In late September, members of the CUNY Urban Food Policy Institute had the opportunity to share current best practices and learn from others who play an active role in creating platforms that support students’ basic needs on college campuses across the United States at the #RealCollege Conference. The two-day conference connected professors, students, campus staff members, non-profit organizations , campus food pantry directors and others to work on alleviating hunger and homelessness among the college student population. Over 500 attendees were hosted at Temple University in Philadelphia, PA and were welcomed to the new The Hope Center for College, Community and Justice.
Hunger and Food Insecurity in the Community College Foodscape:
The Need for a Holistic Approach to Research and Action
By Dr. Rositsa Ilieva 1,2 and Dr. Tanzina Ahmed 3
1 The New School, New York, NY; 2 Hunter College, CUNY, New York, NY; 3 Bronx Community College, CUNY, Bronx, NY
Within community colleges across the United States, students’ food insecurity is a widely-spread  yet insufficiently studied phenomenon. There is reason to believe that a majority of students in two year colleges may be food insecure. For instance, a 2017 survey of 33,000 students at 70 community colleges revealed that two out of three students attending community colleges were food insecure . Such severe levels of food insecurity have led to institutional action, as the number of campus food pantries, at both colleges and universities, has risen from a handful in 2009 to more than 500 in 2017 . In New York City alone, several community colleges, including Guttman Community College and Bronx Community College, both part of CUNY, have opened food pantries to alleviate their students’ food insecurity. A key question now is whether and to what extent interventions such as food pantries can alleviate college food insecurity, especially at community colleges.
One barrier to answering that question is the paucity of research on food insecurity in community colleges, which limits our understanding of how students experience and alleviate hunger in these institutions. To address this knowledge gap, we devised a pilot research study that utilizes mixed-methods to uncover how community college students at a Hispanic Serving Institution (HSI) in New York City navigate the college foodscape. Participating students filled out both a survey instrument (which asked questions about their experiences with food insecurity and food choices on and off campus) and three narrative prompts (which allowed them to write about their unique food experiences).
Almost three hundred (278) predominantly minority and low-income students participated in the study during the Fall 2017 semester. More than 90% of student participants reported low levels of food security. Furthermore, students reported connections between their level of food insecurity and academic difficulties and revealed their preference for purchasing food through vending machines and neighborhood bodegas rather than the campus food court or café. Within their narratives, students’ frequent complaints about the difficulties of finding healthy and affordable food on campus explains their relative aversion toward purchasing food from the expensive campus cafeteria and cafe. Finally, students’ frequently voiced distrust of the food-related choices of the community college institution might partially explain their lack of knowledge about or use of the campus food pantry.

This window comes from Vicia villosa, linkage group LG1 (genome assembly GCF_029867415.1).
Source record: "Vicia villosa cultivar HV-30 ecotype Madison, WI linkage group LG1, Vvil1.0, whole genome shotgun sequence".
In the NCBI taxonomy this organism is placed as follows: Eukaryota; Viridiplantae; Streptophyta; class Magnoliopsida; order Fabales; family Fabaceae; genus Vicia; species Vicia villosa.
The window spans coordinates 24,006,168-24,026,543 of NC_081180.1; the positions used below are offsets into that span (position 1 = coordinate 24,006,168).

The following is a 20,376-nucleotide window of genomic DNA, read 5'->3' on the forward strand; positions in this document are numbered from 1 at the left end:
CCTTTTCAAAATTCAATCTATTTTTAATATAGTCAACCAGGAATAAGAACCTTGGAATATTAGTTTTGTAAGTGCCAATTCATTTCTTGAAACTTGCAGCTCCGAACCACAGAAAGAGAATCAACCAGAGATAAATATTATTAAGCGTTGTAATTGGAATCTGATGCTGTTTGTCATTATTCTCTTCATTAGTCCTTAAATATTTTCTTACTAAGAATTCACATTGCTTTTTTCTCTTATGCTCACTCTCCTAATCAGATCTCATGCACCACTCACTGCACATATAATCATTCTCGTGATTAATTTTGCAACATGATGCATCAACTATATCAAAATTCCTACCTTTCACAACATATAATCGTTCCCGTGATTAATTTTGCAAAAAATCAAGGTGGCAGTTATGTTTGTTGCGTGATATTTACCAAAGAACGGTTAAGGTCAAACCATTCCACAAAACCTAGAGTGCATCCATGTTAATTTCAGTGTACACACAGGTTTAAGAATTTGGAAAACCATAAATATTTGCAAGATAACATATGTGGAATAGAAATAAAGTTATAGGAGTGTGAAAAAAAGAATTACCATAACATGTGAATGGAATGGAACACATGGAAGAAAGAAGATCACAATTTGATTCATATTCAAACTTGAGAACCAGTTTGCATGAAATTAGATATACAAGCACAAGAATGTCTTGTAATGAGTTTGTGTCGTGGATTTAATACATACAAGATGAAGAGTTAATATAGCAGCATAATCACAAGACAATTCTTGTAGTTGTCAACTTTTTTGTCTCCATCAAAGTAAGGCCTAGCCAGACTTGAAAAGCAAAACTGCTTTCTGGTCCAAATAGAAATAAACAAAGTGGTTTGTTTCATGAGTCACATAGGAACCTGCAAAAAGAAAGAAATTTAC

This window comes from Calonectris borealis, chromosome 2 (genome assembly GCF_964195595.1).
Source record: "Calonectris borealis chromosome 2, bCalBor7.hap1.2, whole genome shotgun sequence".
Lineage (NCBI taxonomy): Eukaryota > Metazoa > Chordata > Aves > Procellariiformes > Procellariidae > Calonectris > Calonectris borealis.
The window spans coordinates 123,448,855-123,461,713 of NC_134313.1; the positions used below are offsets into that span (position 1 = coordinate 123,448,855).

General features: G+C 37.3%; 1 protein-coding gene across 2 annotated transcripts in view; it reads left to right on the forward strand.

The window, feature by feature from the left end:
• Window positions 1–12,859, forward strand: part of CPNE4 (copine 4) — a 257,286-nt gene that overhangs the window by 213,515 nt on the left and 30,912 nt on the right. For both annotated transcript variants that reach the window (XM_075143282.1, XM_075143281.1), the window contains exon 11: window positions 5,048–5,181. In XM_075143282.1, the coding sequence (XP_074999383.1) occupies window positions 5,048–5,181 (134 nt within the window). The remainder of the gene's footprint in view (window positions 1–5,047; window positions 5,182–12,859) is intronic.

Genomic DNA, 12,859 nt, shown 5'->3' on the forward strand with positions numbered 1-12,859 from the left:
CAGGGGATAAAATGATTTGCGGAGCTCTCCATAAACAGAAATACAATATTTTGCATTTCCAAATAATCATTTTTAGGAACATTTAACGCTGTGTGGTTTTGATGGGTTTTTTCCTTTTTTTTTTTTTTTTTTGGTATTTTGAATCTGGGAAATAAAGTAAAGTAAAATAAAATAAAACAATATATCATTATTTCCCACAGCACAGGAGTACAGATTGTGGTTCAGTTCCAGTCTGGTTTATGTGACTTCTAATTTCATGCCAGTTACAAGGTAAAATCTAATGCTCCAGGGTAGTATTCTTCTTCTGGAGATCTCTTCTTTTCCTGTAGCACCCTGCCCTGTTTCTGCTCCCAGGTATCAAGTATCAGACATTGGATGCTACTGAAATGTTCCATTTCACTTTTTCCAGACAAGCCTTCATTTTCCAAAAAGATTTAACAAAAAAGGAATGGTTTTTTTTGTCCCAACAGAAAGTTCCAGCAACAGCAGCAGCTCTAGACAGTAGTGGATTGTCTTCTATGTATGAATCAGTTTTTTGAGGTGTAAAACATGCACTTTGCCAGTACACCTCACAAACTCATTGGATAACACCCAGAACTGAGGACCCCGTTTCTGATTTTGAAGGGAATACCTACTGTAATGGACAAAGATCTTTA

Ultimately, our work suggests a grave mismatch between institutional efforts with food pantry and students’ responses to the institutions’ food-related efforts. While community college institutions hope to help students overcome food insecurity through food pantries, students may disregard such efforts due to distrust stemming from previous experiences with expensive and dissatisfying food on campus. Additionally, community college food security can hardly be achieved without a deeper understanding of the intricate social, cultural, economic, and environmental factors determining students’ experiences and choices on campus. Pioneering initiatives like the recently launched CUNY Food Security Advocates Project  are a promising step in the right direction. It is our hope that recent political and institutional attention on the issue will further scale up and expand interdisciplinary and community-engaged approaches to studying and addressing hunger at community colleges.
 Blagg, K., Craig Gundersen, Diane Whitmore Schanzenbach, and James P. Ziliak (2017). Assessing Food Insecurity on Campus: A National Look at Food Insecurity among America’s College Students. Washington, DC: Urban Institute.
 Dubick, James, Brandon Mathews, and Clare Cady (2016). Hunger on Campus: The Challenge of Food Insecurity for College Students. College and University Food Bank Alliance, National Student Campaign Against Hunger and Homelessness, Student Government Resource Center, Student Public Interest Research Groups.
 [College and University Food Bank Alliance. “Officially 500+ Alliance Members!!!” Retrieved from: https://sites.temple.edu/cufba/2017/09/08/officially-500-alliance-members/
 Goldrick-Rab, Sara, Jed Richardson, and Anthony Hernandez (2017). Hungry and Homeless in College: Results from a National Study of Basic Needs Insecurity in Higher Education. Madison, WI: Wisconsin Hope Lab.
 New York State (December 28, 2017), Governor Cuomo Unveils 15th Proposal of 2018 State of the State: Launch Comprehensive No Student Goes Hungry Program. Retrieved from: https://www.governor.ny.gov/news/governor-cuomo-unveils-15th-proposal-2018-state-state-launch-comprehensive-no-student-goes
 CUNY Urban Food Policy Institute. Food at CUNY. http://www.cunyurbanfoodpolicy.org/food-at-cuny/